What Is a Surgical Technologist?

Why "Scrubs" Are Integral to the Success of a Surgical Team

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A surgical technologist is a health professional who is an integral part of a surgical team. The position requires around two years of training, which provides the technologist the tools and expertise needed to ensure that the operating room is safe, the equipment functions properly, and the surgical team has the hands-on assistance to complete an operation in a smooth and efficient manner.

Surgical team in the operating room
Squaredpixels / Vetta / Getty Images

According to the Bureau of Labor Statistics (BLS), there are just over 100,000 surgical technologists actively practicing in the United States. They are highly specialized professionals who only work in surgical or perioperative areas of a hospital.

Also Known As

  • Operating room technicians
  • Surgical technicians
  • OR tech
  • Surgical tech
  • Scrub
  • Scrub tech


The surgical technologist is typically involved in all perioperative phases of surgery. This is the period in which a patient is wheeled into surgery and wheeled from the recovery room following surgery.

This includes the preoperative phase (before surgery), the intraoperative phase (during surgery), and the intraoperative phase (after surgery). Unlike the surgeon, the technologist generally plays a role in all of these phases. By practice, the surgical technologist is the first person to enter the operating room and usually the last one to leave.


Surgical technologists are trained in both sterile and aseptic techniques to ensure that the operating room is free from disease-causing microorganisms. They are responsible for preparing the operating room and ensuring all of the equipment needed for surgery—from monitors to sutures—is in its correct place, is fully accounted for, and is properly sterilized.

They also perform basic tasks such as checking the patient's medical charts and consent forms to ensure there are no mistakes or misunderstandings.

Prior to surgery, the surgical technologist is tasked with prepping the patient, including washing, shaving, and disinfecting the incision site. They may also assist in preparing medications and administering them to the patient.


During surgery, surgical technologists are responsible for maintaining the sterility of the operating room but also serve as a “third hand” to the surgeon and surgeon’s assistant during the operation itself. This includes handling scalpels, forceps, sponges, sutures, and whatever else may be needed to perform the surgery.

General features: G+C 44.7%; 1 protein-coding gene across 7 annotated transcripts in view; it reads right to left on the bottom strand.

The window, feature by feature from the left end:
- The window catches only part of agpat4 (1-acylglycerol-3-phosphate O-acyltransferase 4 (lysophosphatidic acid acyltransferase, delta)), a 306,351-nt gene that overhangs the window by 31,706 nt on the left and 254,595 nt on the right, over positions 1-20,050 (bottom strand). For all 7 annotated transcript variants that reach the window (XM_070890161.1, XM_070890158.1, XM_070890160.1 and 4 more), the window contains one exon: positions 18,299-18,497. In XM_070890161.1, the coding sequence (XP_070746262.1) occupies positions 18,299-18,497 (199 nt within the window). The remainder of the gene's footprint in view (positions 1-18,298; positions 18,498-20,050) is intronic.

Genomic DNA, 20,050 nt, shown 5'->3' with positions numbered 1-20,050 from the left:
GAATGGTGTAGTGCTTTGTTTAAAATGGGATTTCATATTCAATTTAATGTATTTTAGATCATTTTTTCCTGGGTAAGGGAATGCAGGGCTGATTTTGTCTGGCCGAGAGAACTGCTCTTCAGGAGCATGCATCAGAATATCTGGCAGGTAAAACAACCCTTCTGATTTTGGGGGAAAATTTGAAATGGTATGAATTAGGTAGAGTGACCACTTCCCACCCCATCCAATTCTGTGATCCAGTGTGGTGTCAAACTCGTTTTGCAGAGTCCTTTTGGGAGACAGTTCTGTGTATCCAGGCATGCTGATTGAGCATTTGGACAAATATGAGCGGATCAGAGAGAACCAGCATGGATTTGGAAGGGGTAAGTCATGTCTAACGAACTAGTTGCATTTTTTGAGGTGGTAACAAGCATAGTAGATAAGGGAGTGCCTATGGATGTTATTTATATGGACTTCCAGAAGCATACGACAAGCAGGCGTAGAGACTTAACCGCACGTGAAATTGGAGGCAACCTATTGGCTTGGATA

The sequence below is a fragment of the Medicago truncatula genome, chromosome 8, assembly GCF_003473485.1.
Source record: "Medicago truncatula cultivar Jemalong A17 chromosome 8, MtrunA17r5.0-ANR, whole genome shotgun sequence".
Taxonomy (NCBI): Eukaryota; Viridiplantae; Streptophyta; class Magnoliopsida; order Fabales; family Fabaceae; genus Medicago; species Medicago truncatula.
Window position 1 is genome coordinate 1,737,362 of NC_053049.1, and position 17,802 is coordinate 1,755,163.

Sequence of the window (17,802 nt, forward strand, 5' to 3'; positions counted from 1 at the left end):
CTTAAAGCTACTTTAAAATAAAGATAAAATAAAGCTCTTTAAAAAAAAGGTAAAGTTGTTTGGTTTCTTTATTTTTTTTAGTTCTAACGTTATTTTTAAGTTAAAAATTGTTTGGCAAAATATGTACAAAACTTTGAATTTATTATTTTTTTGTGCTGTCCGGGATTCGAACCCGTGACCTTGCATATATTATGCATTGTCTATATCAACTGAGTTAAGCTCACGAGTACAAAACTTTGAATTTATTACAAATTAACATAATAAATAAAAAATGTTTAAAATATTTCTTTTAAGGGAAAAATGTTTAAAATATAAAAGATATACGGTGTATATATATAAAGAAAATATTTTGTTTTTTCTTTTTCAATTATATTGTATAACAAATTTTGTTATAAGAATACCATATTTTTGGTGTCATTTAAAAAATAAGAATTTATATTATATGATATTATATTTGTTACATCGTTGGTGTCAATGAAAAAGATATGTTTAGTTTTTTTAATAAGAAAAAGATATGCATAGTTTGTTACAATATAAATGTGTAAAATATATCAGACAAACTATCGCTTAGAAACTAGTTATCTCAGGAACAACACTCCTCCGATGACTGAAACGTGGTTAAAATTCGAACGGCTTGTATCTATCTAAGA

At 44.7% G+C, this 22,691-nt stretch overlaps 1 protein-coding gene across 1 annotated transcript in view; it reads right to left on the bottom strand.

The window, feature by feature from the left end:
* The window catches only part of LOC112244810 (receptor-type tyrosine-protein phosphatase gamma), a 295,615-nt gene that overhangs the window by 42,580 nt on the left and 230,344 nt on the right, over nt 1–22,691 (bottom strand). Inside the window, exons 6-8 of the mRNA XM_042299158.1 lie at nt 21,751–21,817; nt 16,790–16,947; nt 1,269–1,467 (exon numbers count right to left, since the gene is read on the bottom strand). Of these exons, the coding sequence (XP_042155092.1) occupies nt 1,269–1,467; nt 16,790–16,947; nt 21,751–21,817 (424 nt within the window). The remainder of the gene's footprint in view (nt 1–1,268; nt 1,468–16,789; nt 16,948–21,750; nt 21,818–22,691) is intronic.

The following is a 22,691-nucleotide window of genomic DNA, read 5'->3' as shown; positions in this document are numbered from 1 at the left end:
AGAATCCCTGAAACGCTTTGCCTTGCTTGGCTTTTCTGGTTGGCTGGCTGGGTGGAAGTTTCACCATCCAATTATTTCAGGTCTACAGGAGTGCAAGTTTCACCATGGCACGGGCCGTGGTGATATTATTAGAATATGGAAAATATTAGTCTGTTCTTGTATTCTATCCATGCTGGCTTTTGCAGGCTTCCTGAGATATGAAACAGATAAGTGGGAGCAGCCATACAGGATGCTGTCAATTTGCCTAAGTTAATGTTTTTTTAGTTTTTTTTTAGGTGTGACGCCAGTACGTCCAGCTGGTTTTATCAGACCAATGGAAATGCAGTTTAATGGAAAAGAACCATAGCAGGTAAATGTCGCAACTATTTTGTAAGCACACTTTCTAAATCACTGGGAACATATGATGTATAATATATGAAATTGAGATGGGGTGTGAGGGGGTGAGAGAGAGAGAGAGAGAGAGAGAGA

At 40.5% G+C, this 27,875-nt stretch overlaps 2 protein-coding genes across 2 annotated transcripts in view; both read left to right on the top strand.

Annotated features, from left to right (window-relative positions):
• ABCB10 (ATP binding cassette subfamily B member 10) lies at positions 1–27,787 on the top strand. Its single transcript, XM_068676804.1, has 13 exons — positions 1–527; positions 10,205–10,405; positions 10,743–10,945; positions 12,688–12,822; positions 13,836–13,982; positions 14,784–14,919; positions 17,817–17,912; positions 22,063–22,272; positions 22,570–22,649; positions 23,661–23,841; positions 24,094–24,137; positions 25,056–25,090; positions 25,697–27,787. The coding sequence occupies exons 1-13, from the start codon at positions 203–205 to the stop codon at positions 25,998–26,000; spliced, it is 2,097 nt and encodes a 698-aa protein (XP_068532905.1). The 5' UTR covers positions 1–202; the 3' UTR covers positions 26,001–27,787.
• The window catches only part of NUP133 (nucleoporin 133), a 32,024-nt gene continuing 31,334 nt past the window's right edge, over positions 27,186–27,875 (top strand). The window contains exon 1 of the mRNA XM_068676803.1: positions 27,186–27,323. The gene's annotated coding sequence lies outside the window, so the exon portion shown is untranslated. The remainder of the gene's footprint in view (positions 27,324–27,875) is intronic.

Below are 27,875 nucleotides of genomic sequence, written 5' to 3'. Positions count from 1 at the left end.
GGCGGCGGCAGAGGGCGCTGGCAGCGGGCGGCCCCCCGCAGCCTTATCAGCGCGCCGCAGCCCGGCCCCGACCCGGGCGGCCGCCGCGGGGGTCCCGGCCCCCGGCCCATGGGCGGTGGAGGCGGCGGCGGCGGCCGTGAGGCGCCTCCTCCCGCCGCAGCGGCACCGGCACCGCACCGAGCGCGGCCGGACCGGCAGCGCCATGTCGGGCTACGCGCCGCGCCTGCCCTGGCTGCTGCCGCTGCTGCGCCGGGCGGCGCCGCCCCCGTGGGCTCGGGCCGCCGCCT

After surgical equipment is used and handed back, the technologist must ensure that it is fully accounted for and that not missing by the end of surgery. The surgical technologist may also be asked to retract tissue during the operation so that the surgeon and surgeon's assistant have clearer access to the surgical site.


Once the surgery is completed, the surgical technologist may be tasked with suturing the incision and applying disinfected dressings to the skin.

After helping wheel the patient to the recovery room, the technologist would need to "tie up" everything in the operating room. This includes counting all of the instruments and supplies used to ensure that nothing is left behind in the patient. Any needles, gauzes, sutures, and tissue specimens would be properly disposed of, and the operating room would be fully cleaned and sterilized in preparation for the next surgery.

Procedural Expertise

Surgical technologists are trained to be exacting and fully versed in all facets of surgery. They must be able to anticipate the next move the surgeon is going to make so that the operation goes as smoothly and efficiently as possible. This demands extensive knowledge of hundreds of different surgical procedures and the steps and equipment needed to complete them.

In the United States, surgical technologists work under the supervision of a surgeon, surgeon's assistant, registered nurse (RN), other senior surgical personnel. Other members of the surgical team include an anesthesiologist, a circulator nurse (who oversees perioperative patient care), and occasionally a radiographer (who performs on-site imaging studies).

A surgical technologist must know how the equipment works, what they are used for, and how to identify faults so they can be attended to before surgery.

Surgical technologists are typically the "go-to people" who must think on their feet and find solutions should the unexpected occur.